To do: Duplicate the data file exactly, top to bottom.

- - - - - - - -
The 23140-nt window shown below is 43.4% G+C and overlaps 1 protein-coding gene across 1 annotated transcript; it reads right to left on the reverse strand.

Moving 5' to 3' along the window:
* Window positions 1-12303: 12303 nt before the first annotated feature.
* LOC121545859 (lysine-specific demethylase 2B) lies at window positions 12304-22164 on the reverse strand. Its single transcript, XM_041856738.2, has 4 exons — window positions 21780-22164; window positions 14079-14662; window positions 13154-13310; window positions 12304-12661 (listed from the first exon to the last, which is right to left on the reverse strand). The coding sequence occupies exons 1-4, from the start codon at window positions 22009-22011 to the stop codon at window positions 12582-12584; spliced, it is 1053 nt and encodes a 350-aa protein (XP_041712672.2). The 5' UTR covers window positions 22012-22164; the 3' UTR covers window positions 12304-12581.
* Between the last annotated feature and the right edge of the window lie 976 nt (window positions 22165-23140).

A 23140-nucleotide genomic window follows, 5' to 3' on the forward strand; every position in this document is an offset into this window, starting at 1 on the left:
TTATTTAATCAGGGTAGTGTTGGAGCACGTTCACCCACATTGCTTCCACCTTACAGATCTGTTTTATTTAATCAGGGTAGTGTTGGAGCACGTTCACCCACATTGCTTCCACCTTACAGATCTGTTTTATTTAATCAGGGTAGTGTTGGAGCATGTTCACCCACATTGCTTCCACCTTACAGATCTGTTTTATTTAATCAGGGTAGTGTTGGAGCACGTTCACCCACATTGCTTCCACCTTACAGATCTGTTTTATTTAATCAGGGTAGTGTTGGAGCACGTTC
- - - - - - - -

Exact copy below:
The 23140-nt window shown below is 43.4% G+C and overlaps 1 protein-coding gene across 1 annotated transcript; it reads right to left on the reverse strand.

Moving 5' to 3' along the window:
* Window positions 1-12303: 12303 nt before the first annotated feature.
* LOC121545859 (lysine-specific demethylase 2B) lies at window positions 12304-22164 on the reverse strand. Its single transcript, XM_041856738.2, has 4 exons — window positions 21780-22164; window positions 14079-14662; window positions 13154-13310; window positions 12304-12661 (listed from the first exon to the last, which is right to left on the reverse strand). The coding sequence occupies exons 1-4, from the start codon at window positions 22009-22011 to the stop codon at window positions 12582-12584; spliced, it is 1053 nt and encodes a 350-aa protein (XP_041712672.2). The 5' UTR covers window positions 22012-22164; the 3' UTR covers window positions 12304-12581.
* Between the last annotated feature and the right edge of the window lie 976 nt (window positions 22165-23140).

A 23140-nucleotide genomic window follows, 5' to 3' on the forward strand; every position in this document is an offset into this window, starting at 1 on the left:
TTATTTAATCAGGGTAGTGTTGGAGCACGTTCACCCACATTGCTTCCACCTTACAGATCTGTTTTATTTAATCAGGGTAGTGTTGGAGCACGTTCACCCACATTGCTTCCACCTTACAGATCTGTTTTATTTAATCAGGGTAGTGTTGGAGCATGTTCACCCACATTGCTTCCACCTTACAGATCTGTTTTATTTAATCAGGGTAGTGTTGGAGCACGTTCACCCACATTGCTTCCACCTTACAGATCTGTTTTATTTAATCAGGGTAGTGTTGGAGCACGTTC